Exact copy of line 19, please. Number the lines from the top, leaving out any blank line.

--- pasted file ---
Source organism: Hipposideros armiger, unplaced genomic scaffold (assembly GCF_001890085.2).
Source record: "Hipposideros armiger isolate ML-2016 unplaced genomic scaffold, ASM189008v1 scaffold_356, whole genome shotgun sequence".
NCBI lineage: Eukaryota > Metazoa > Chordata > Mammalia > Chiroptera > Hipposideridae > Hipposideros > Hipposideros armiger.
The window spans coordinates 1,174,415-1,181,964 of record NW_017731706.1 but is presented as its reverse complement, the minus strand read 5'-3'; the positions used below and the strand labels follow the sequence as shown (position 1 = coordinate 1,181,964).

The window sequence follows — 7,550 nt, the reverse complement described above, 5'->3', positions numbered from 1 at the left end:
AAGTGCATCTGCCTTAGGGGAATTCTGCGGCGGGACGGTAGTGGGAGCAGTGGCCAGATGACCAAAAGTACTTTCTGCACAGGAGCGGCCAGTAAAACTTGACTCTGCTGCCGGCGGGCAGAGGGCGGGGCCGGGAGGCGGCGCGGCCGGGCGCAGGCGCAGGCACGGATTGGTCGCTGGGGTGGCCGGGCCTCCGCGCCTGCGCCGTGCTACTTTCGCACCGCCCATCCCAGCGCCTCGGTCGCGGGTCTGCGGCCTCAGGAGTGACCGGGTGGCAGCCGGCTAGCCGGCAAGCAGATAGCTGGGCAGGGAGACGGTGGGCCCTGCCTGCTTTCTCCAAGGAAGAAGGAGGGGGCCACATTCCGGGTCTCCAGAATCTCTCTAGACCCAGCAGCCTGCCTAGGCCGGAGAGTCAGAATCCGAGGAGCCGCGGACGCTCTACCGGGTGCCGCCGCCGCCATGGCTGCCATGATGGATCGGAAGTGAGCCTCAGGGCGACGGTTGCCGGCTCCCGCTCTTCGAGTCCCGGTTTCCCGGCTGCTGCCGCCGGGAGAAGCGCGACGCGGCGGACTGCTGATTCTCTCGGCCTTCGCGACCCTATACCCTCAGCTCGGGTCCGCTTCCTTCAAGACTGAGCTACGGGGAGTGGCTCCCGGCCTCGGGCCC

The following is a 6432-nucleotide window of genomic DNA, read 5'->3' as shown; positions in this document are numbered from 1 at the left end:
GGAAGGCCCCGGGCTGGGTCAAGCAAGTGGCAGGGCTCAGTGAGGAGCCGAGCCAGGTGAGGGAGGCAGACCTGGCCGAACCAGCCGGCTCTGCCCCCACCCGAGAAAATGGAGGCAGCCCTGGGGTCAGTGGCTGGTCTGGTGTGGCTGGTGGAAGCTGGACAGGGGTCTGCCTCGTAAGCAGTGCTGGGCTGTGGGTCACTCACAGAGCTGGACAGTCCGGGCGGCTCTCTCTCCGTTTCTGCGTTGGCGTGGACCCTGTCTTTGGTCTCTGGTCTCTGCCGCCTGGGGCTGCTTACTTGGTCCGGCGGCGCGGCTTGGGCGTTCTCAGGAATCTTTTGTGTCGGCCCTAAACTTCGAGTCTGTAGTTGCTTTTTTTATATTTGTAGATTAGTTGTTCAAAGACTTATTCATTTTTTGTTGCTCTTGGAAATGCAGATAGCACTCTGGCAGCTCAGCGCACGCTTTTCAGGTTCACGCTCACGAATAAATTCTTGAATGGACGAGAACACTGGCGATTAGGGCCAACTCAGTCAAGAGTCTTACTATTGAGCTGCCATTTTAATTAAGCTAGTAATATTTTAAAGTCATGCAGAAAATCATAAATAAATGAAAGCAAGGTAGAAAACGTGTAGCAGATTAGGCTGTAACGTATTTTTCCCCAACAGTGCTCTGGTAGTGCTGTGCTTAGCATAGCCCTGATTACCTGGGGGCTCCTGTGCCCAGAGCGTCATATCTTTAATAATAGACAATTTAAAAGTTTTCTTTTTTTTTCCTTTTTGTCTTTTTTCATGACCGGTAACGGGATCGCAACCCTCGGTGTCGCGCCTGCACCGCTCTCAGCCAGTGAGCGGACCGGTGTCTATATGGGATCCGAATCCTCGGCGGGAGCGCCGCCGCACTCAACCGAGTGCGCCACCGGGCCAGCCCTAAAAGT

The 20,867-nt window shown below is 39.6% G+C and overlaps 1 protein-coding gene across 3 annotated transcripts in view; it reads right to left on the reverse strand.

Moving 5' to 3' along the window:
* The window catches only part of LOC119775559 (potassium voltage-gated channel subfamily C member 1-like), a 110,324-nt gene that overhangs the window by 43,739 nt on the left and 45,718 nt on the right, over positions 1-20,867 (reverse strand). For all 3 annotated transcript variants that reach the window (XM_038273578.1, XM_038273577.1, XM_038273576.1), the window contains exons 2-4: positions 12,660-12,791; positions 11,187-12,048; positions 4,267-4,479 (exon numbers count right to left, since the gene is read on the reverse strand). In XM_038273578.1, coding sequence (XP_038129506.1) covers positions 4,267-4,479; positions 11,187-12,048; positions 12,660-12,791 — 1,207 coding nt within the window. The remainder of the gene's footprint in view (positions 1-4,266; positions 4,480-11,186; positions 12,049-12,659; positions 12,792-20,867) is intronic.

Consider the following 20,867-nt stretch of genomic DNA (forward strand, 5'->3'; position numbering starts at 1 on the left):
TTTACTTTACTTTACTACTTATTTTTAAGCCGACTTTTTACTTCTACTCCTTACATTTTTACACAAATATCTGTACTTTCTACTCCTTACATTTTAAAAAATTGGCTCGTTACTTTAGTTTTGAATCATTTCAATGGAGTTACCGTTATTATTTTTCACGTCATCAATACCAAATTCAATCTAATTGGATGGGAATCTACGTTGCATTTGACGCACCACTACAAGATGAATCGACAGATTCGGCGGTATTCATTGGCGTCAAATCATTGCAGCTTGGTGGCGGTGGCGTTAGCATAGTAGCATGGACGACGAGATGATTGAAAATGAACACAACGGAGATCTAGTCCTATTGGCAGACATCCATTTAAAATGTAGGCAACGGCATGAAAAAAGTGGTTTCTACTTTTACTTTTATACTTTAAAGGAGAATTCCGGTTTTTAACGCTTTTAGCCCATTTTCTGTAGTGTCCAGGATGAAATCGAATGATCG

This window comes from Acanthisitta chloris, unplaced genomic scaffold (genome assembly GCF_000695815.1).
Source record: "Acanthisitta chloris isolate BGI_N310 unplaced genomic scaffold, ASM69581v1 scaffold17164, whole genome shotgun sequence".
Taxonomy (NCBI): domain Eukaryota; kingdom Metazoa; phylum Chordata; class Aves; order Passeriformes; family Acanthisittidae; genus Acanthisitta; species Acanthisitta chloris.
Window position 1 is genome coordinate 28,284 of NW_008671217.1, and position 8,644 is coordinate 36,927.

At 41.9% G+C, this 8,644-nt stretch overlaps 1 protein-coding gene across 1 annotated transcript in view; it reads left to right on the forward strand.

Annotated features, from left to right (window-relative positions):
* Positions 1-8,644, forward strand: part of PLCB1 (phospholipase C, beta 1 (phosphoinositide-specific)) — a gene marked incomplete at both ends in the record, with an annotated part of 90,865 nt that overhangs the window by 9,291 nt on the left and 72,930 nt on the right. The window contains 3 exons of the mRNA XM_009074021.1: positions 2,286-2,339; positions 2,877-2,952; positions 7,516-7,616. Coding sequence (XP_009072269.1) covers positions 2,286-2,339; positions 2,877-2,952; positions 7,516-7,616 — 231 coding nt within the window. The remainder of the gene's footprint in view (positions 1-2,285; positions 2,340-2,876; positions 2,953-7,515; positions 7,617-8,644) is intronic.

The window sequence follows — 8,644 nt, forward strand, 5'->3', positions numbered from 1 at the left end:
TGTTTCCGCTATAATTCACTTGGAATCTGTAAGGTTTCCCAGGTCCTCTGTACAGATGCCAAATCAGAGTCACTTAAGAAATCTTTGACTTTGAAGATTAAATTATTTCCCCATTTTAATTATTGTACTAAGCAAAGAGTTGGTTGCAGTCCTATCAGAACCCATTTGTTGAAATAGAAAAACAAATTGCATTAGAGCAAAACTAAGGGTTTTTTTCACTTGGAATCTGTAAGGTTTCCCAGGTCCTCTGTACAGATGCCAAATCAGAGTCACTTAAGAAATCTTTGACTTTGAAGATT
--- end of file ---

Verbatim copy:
Annotated features, from left to right (window-relative positions):